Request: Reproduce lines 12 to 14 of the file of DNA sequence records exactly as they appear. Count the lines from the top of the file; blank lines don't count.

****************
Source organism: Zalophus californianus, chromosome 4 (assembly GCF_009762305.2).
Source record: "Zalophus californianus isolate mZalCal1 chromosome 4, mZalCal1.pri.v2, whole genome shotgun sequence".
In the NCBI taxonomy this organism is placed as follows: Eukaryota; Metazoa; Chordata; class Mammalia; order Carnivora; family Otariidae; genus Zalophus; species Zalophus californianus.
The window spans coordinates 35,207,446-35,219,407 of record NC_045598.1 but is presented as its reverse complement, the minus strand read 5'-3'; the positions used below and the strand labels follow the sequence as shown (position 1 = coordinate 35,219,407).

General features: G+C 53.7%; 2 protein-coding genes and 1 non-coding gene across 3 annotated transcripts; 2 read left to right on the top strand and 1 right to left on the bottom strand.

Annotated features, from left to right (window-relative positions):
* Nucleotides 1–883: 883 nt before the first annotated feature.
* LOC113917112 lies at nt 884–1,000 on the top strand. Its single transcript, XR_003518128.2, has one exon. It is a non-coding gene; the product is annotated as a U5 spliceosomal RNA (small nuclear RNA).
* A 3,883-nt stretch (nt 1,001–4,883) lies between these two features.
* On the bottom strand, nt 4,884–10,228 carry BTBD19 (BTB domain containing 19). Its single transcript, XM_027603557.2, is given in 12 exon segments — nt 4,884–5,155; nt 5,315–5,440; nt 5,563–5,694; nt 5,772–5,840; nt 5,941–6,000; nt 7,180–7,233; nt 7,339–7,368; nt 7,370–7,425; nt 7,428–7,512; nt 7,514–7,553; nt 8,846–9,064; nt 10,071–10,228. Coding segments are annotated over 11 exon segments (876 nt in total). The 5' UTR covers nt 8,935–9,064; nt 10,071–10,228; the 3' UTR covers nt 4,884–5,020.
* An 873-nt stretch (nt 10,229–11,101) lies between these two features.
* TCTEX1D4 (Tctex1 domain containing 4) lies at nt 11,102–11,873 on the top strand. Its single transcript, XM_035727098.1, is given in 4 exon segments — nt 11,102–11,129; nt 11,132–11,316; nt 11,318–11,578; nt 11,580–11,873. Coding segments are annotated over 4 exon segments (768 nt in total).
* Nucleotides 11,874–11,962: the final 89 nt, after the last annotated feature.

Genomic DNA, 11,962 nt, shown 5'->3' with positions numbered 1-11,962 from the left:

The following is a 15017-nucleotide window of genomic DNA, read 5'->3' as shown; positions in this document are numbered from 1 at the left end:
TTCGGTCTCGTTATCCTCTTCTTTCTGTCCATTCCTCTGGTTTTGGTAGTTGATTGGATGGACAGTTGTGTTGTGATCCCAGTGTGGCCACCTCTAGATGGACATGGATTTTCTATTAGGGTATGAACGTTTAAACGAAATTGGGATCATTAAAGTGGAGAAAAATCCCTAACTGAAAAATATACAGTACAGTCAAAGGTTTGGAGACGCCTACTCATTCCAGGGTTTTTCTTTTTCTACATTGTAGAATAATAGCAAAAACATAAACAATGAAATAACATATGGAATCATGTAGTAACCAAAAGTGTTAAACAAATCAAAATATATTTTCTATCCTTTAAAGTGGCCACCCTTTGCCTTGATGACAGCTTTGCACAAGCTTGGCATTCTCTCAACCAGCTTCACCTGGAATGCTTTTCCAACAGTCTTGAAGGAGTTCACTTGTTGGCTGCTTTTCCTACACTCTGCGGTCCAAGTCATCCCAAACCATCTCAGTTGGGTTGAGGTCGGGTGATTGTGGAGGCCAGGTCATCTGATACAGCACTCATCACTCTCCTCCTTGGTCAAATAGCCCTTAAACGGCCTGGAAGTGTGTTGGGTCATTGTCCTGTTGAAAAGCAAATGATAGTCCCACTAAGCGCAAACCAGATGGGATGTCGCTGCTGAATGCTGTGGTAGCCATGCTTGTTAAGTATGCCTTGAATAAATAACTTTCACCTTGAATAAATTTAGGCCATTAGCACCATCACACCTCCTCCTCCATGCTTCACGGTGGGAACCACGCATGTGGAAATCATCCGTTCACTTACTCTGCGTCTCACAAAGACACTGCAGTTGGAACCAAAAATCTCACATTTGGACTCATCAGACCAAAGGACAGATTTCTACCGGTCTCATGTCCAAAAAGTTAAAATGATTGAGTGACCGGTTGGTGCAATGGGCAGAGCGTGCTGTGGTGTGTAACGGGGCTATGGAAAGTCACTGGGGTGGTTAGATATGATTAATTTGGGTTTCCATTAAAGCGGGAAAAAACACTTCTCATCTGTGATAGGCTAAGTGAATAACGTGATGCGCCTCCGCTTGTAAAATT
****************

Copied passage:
* TCTEX1D4 (Tctex1 domain containing 4) lies at nt 11,102–11,873 on the top strand. Its single transcript, XM_035727098.1, is given in 4 exon segments — nt 11,102–11,129; nt 11,132–11,316; nt 11,318–11,578; nt 11,580–11,873. Coding segments are annotated over 4 exon segments (768 nt in total).
* Nucleotides 11,874–11,962: the final 89 nt, after the last annotated feature.

Genomic DNA, 11,962 nt, shown 5'->3' with positions numbered 1-11,962 from the left: